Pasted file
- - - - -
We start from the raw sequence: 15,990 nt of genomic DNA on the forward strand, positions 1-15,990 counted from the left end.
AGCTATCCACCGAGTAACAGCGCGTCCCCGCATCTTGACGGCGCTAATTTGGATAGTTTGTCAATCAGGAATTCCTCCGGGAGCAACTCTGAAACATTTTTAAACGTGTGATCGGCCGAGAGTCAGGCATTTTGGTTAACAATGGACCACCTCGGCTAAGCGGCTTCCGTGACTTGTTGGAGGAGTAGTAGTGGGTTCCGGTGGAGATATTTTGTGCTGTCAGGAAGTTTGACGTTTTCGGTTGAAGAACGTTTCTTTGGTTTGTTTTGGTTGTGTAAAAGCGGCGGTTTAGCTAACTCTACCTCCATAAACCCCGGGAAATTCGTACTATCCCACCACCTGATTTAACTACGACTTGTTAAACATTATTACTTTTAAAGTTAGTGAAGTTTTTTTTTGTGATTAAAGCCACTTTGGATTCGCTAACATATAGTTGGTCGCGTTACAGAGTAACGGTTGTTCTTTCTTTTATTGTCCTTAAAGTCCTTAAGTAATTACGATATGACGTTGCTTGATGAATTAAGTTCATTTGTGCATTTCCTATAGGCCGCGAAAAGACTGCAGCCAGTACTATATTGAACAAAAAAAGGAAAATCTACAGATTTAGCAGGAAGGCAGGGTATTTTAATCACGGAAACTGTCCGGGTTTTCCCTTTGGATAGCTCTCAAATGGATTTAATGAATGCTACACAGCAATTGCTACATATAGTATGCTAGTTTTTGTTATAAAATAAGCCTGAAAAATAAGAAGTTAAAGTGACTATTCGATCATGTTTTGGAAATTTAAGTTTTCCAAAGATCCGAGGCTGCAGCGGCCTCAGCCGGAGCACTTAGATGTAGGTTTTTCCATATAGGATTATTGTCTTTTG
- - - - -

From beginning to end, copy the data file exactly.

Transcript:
We start from the raw sequence: 15,990 nt of genomic DNA on the forward strand, positions 1-15,990 counted from the left end.
AGCTATCCACCGAGTAACAGCGCGTCCCCGCATCTTGACGGCGCTAATTTGGATAGTTTGTCAATCAGGAATTCCTCCGGGAGCAACTCTGAAACATTTTTAAACGTGTGATCGGCCGAGAGTCAGGCATTTTGGTTAACAATGGACCACCTCGGCTAAGCGGCTTCCGTGACTTGTTGGAGGAGTAGTAGTGGGTTCCGGTGGAGATATTTTGTGCTGTCAGGAAGTTTGACGTTTTCGGTTGAAGAACGTTTCTTTGGTTTGTTTTGGTTGTGTAAAAGCGGCGGTTTAGCTAACTCTACCTCCATAAACCCCGGGAAATTCGTACTATCCCACCACCTGATTTAACTACGACTTGTTAAACATTATTACTTTTAAAGTTAGTGAAGTTTTTTTTTGTGATTAAAGCCACTTTGGATTCGCTAACATATAGTTGGTCGCGTTACAGAGTAACGGTTGTTCTTTCTTTTATTGTCCTTAAAGTCCTTAAGTAATTACGATATGACGTTGCTTGATGAATTAAGTTCATTTGTGCATTTCCTATAGGCCGCGAAAAGACTGCAGCCAGTACTATATTGAACAAAAAAAGGAAAATCTACAGATTTAGCAGGAAGGCAGGGTATTTTAATCACGGAAACTGTCCGGGTTTTCCCTTTGGATAGCTCTCAAATGGATTTAATGAATGCTACACAGCAATTGCTACATATAGTATGCTAGTTTTTGTTATAAAATAAGCCTGAAAAATAAGAAGTTAAAGTGACTATTCGATCATGTTTTGGAAATTTAAGTTTTCCAAAGATCCGAGGCTGCAGCGGCCTCAGCCGGAGCACTTAGATGTAGGTTTTTCCATATAGGATTATTGTCTTTTG